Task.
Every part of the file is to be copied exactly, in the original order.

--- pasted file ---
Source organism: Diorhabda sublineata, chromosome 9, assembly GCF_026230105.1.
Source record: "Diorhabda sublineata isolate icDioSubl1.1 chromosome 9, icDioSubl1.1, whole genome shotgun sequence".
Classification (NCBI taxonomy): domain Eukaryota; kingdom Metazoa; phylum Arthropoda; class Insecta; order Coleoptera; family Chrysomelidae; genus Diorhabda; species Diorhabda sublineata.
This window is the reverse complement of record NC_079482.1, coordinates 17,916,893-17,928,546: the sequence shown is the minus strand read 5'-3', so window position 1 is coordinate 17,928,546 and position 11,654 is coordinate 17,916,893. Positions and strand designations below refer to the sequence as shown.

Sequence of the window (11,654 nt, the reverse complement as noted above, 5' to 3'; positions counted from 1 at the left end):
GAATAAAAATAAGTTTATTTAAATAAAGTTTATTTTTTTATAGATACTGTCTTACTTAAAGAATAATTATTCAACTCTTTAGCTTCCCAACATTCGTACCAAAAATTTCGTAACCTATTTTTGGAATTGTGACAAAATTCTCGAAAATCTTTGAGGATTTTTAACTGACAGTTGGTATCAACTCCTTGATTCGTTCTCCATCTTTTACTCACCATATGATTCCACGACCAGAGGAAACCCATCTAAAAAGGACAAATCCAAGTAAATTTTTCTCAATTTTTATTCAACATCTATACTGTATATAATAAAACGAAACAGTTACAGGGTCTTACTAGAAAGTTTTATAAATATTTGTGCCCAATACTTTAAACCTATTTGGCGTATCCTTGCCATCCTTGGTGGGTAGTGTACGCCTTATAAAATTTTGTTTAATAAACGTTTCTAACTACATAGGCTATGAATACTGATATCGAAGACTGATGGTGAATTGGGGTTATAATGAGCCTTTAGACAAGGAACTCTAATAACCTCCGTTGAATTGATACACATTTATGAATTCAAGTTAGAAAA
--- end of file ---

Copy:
Source organism: Diorhabda sublineata, chromosome 9, assembly GCF_026230105.1.
Source record: "Diorhabda sublineata isolate icDioSubl1.1 chromosome 9, icDioSubl1.1, whole genome shotgun sequence".
Classification (NCBI taxonomy): domain Eukaryota; kingdom Metazoa; phylum Arthropoda; class Insecta; order Coleoptera; family Chrysomelidae; genus Diorhabda; species Diorhabda sublineata.
This window is the reverse complement of record NC_079482.1, coordinates 17,916,893-17,928,546: the sequence shown is the minus strand read 5'-3', so window position 1 is coordinate 17,928,546 and position 11,654 is coordinate 17,916,893. Positions and strand designations below refer to the sequence as shown.

Sequence of the window (11,654 nt, the reverse complement as noted above, 5' to 3'; positions counted from 1 at the left end):
GAATAAAAATAAGTTTATTTAAATAAAGTTTATTTTTTTATAGATACTGTCTTACTTAAAGAATAATTATTCAACTCTTTAGCTTCCCAACATTCGTACCAAAAATTTCGTAACCTATTTTTGGAATTGTGACAAAATTCTCGAAAATCTTTGAGGATTTTTAACTGACAGTTGGTATCAACTCCTTGATTCGTTCTCCATCTTTTACTCACCATATGATTCCACGACCAGAGGAAACCCATCTAAAAAGGACAAATCCAAGTAAATTTTTCTCAATTTTTATTCAACATCTATACTGTATATAATAAAACGAAACAGTTACAGGGTCTTACTAGAAAGTTTTATAAATATTTGTGCCCAATACTTTAAACCTATTTGGCGTATCCTTGCCATCCTTGGTGGGTAGTGTACGCCTTATAAAATTTTGTTTAATAAACGTTTCTAACTACATAGGCTATGAATACTGATATCGAAGACTGATGGTGAATTGGGGTTATAATGAGCCTTTAGACAAGGAACTCTAATAACCTCCGTTGAATTGATACACATTTATGAATTCAAGTTAGAAAA